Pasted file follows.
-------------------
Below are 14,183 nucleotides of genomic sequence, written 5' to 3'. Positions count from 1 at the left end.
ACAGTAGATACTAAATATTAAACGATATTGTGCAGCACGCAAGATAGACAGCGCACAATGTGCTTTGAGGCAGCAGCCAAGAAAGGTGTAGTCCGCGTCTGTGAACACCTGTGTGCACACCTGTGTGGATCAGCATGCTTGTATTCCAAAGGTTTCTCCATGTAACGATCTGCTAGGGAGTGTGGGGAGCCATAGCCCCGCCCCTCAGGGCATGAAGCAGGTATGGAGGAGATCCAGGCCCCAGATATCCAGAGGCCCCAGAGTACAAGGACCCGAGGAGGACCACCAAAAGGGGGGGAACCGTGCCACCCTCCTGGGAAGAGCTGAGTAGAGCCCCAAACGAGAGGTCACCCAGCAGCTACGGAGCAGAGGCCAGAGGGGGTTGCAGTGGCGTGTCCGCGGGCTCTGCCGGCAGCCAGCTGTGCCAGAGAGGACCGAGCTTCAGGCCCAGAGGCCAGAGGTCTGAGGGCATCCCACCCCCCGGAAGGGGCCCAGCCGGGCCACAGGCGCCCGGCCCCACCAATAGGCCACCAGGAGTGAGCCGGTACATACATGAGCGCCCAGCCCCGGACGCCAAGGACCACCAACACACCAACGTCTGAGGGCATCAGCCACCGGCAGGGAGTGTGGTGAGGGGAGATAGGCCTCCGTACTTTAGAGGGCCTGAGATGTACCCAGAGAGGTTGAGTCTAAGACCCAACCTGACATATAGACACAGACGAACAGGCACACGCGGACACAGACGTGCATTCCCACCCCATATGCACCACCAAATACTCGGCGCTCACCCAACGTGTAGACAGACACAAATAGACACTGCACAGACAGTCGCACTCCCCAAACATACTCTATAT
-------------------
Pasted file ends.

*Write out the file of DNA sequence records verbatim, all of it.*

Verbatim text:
Below are 14,183 nucleotides of genomic sequence, written 5' to 3'. Positions count from 1 at the left end.
ACAGTAGATACTAAATATTAAACGATATTGTGCAGCACGCAAGATAGACAGCGCACAATGTGCTTTGAGGCAGCAGCCAAGAAAGGTGTAGTCCGCGTCTGTGAACACCTGTGTGCACACCTGTGTGGATCAGCATGCTTGTATTCCAAAGGTTTCTCCATGTAACGATCTGCTAGGGAGTGTGGGGAGCCATAGCCCCGCCCCTCAGGGCATGAAGCAGGTATGGAGGAGATCCAGGCCCCAGATATCCAGAGGCCCCAGAGTACAAGGACCCGAGGAGGACCACCAAAAGGGGGGGAACCGTGCCACCCTCCTGGGAAGAGCTGAGTAGAGCCCCAAACGAGAGGTCACCCAGCAGCTACGGAGCAGAGGCCAGAGGGGGTTGCAGTGGCGTGTCCGCGGGCTCTGCCGGCAGCCAGCTGTGCCAGAGAGGACCGAGCTTCAGGCCCAGAGGCCAGAGGTCTGAGGGCATCCCACCCCCCGGAAGGGGCCCAGCCGGGCCACAGGCGCCCGGCCCCACCAATAGGCCACCAGGAGTGAGCCGGTACATACATGAGCGCCCAGCCCCGGACGCCAAGGACCACCAACACACCAACGTCTGAGGGCATCAGCCACCGGCAGGGAGTGTGGTGAGGGGAGATAGGCCTCCGTACTTTAGAGGGCCTGAGATGTACCCAGAGAGGTTGAGTCTAAGACCCAACCTGACATATAGACACAGACGAACAGGCACACGCGGACACAGACGTGCATTCCCACCCCATATGCACCACCAAATACTCGGCGCTCACCCAACGTGTAGACAGACACAAATAGACACTGCACAGACAGTCGCACTCCCCAAACATACTCTATAT